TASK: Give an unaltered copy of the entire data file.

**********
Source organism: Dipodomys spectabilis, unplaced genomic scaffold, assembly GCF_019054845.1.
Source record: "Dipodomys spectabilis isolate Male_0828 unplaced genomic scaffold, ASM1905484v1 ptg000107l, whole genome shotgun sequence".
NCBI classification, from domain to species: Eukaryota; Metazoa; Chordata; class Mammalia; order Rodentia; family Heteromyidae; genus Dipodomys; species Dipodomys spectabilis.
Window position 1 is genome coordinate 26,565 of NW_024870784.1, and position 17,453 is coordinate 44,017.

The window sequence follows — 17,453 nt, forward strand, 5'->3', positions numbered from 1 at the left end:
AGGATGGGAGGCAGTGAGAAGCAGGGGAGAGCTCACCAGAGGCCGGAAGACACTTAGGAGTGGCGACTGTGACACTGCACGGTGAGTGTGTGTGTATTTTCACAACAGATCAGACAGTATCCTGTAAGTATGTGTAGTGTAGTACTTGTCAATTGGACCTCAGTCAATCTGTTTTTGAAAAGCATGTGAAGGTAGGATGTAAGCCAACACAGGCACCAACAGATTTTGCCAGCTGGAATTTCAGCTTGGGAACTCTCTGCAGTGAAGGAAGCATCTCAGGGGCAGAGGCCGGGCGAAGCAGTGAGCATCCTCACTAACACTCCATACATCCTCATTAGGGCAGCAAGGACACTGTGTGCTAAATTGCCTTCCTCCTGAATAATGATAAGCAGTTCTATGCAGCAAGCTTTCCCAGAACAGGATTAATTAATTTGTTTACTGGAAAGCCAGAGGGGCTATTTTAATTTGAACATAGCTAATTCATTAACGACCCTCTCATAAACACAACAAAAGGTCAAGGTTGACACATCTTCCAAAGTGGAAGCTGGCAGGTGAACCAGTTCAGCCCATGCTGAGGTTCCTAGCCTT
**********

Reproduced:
Source organism: Dipodomys spectabilis, unplaced genomic scaffold, assembly GCF_019054845.1.
Source record: "Dipodomys spectabilis isolate Male_0828 unplaced genomic scaffold, ASM1905484v1 ptg000107l, whole genome shotgun sequence".
NCBI classification, from domain to species: Eukaryota; Metazoa; Chordata; class Mammalia; order Rodentia; family Heteromyidae; genus Dipodomys; species Dipodomys spectabilis.
Window position 1 is genome coordinate 26,565 of NW_024870784.1, and position 17,453 is coordinate 44,017.

The window sequence follows — 17,453 nt, forward strand, 5'->3', positions numbered from 1 at the left end:
AGGATGGGAGGCAGTGAGAAGCAGGGGAGAGCTCACCAGAGGCCGGAAGACACTTAGGAGTGGCGACTGTGACACTGCACGGTGAGTGTGTGTGTATTTTCACAACAGATCAGACAGTATCCTGTAAGTATGTGTAGTGTAGTACTTGTCAATTGGACCTCAGTCAATCTGTTTTTGAAAAGCATGTGAAGGTAGGATGTAAGCCAACACAGGCACCAACAGATTTTGCCAGCTGGAATTTCAGCTTGGGAACTCTCTGCAGTGAAGGAAGCATCTCAGGGGCAGAGGCCGGGCGAAGCAGTGAGCATCCTCACTAACACTCCATACATCCTCATTAGGGCAGCAAGGACACTGTGTGCTAAATTGCCTTCCTCCTGAATAATGATAAGCAGTTCTATGCAGCAAGCTTTCCCAGAACAGGATTAATTAATTTGTTTACTGGAAAGCCAGAGGGGCTATTTTAATTTGAACATAGCTAATTCATTAACGACCCTCTCATAAACACAACAAAAGGTCAAGGTTGACACATCTTCCAAAGTGGAAGCTGGCAGGTGAACCAGTTCAGCCCATGCTGAGGTTCCTAGCCTT